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Clay Plaster Workshop Wrap-Up

Clay Plaster Workshop group photo

Endeavour’s first clay finish plasters workshop achieved its goal: to infect more people with the urge to cover walls with clay! The workshop participants spent a full day learning about mixes and application techniques and playing with a wide range of natural colours. Then we spent a day plastering a room in a home to get a “real world” sense of preparing, applying and detailing an actual home project.

Day one started in our new shop space, where we are able to spread out all the materials and equipment needed for a day of plastering fun. Materials, mix ratios, surface preparation, pigments and techniques were all covered so the playing could start in earnest!

Colour samples made using natural pigments

At the mixing station

We concentrated on making very small samples to begin, allowing people to see how the pigments work and try out some troweling on very small pieces of drywall.

At the pigment centre, trying to choose!

The next step was to mix a larger batch of the chosen colour and apply it to a sample board on the wall. Each person had multiple sample boards to experiment with.

Applying clay plaster on a sample board

The remainder of the day was spent working on sample boards, trying out different colours and different troweling techniques.

Mixing clay finish plaster

The next task was to learn how to calculate the mix formula to be able to cover larger areas. We mixed the plaster for the next day’s room, using the square footage of the room and a formula for knowing how much material to mix. Since it is preferable to mix clay plasters the day before using them, this is how we ended the day on Saturday.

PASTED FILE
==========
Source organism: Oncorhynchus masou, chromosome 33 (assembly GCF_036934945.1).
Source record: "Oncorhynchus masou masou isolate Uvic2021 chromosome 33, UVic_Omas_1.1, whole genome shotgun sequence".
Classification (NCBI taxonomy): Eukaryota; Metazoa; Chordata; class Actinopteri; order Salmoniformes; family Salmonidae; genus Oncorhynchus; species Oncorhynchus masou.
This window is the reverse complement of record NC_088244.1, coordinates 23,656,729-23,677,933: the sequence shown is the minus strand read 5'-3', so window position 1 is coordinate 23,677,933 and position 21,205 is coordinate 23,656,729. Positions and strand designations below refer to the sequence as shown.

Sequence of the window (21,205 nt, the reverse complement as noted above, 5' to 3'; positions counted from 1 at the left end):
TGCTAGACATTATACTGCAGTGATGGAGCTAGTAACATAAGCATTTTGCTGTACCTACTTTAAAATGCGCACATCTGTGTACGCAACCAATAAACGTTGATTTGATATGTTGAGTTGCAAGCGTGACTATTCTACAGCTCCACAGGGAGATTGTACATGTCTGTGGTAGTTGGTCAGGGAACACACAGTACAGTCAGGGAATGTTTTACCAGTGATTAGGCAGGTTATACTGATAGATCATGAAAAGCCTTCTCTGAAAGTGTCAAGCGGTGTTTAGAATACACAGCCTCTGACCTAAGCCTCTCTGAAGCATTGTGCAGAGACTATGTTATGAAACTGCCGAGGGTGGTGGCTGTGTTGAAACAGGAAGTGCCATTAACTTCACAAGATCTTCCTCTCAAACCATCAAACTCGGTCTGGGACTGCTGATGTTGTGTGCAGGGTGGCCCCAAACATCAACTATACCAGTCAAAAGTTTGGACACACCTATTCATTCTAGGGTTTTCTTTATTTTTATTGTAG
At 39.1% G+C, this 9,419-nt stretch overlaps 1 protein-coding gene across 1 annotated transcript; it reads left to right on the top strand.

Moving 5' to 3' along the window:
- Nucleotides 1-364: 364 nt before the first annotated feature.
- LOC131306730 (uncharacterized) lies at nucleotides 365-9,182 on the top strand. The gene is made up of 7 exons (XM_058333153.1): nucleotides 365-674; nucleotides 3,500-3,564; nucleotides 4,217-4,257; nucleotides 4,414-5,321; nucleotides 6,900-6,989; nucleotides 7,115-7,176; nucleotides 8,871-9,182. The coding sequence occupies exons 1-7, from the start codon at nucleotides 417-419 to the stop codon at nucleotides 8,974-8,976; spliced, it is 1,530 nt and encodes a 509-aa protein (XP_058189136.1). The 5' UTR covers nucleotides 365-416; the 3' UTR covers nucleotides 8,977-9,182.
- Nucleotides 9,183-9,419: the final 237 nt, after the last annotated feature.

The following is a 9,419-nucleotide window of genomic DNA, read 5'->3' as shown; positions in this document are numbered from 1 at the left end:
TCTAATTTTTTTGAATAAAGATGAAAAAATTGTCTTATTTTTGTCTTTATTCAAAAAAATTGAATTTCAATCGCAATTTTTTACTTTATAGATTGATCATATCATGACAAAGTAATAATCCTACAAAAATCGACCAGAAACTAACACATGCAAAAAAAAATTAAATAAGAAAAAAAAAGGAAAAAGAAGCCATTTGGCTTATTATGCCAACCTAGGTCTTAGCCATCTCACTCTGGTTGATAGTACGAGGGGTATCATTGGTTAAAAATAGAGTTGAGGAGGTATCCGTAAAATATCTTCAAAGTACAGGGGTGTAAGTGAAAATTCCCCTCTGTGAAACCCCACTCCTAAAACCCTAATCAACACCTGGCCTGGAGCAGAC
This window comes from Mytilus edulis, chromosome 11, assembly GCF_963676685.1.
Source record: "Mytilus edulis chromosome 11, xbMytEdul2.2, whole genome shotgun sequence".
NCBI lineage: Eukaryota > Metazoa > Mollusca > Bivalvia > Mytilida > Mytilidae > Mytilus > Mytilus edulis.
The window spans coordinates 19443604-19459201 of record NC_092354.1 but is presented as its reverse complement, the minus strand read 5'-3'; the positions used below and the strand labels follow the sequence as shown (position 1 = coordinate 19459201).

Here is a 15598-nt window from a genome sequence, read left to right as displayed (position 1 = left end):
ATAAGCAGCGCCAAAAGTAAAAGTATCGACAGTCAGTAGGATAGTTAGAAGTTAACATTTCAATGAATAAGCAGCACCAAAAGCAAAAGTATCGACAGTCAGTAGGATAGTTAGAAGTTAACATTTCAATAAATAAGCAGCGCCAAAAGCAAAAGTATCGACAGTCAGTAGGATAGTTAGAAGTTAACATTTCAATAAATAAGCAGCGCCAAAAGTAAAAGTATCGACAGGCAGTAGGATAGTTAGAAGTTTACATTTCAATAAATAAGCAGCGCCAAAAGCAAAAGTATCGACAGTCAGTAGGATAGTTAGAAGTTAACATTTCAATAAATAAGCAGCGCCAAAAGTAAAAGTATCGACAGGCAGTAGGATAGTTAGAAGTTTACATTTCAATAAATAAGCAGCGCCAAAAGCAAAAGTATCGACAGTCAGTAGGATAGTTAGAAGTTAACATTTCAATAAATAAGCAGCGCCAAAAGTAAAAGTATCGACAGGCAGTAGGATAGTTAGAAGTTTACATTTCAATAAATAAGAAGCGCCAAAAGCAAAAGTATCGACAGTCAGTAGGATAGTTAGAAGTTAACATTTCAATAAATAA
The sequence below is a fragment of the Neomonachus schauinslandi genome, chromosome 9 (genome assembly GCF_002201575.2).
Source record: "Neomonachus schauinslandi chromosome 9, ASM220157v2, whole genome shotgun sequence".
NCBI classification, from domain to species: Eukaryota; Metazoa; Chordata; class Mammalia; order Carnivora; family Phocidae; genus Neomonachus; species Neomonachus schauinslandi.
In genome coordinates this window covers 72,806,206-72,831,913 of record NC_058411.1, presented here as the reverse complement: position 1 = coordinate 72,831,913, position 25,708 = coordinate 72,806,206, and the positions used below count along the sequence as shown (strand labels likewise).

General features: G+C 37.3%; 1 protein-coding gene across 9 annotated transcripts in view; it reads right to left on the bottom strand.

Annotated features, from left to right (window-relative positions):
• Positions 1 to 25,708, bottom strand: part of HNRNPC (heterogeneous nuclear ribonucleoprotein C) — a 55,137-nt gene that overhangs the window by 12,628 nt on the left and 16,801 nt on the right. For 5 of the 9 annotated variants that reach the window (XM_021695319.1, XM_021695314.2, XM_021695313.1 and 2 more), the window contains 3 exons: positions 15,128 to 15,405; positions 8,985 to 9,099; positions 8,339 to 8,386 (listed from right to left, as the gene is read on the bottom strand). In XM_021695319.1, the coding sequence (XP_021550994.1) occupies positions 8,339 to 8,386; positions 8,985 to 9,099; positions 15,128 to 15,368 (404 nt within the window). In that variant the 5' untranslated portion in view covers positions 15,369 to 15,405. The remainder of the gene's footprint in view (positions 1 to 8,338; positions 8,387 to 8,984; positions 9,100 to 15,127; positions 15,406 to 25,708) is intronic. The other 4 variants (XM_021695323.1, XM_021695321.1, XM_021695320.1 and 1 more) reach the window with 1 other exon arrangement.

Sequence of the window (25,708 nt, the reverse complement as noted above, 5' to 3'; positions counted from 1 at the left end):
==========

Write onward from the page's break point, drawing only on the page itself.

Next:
On Sunday, we showed up to prepare and plaster a room in a home. After masking and protecting the floor, the plastering began. Working on a real room is helpful, as dealing with corners, trim and in this case a tricky chimney section really helps develop the skills necessary to undertake one’s own projects.

Clay plastering a room

Working in a real room also helps to develop a sense of the timing required to keep wet edges, deal with corners and know how long a job might take. Our amazing crew had this room done in just a few hours!

Jen stencilling clay plaster

Then it was back to the shop for a bit more fun. We looked at stencilling clay plaster (using a finer mix) over our samples. We also played with texturing on top of existing samples and techniques like scrafito (scratching away one coat to reveal the colour coat beneath) and carving (removing parts of one layer to reveal the layer beneath).

Stencilling clay plaster

By far, the stencilling was the most popular technique. It’s quick and easy and the results look great!

A stencilled clay plaster design

After the workshop, we went back to take some photos of the finished room. The owners were thrilled with the results. There’s nothing like clay plaster to make a room beautiful, warm and inviting!

Finished clay plaster bedroom

Our thanks to all the participants who came out for this workshop! We had a great time, and look forward to offering this workshop again!

Tadelakt Workshop Wrap-Up

Our first workshop at Endeavour, Tadelakt and Advanced Lime Plastering, was a great success!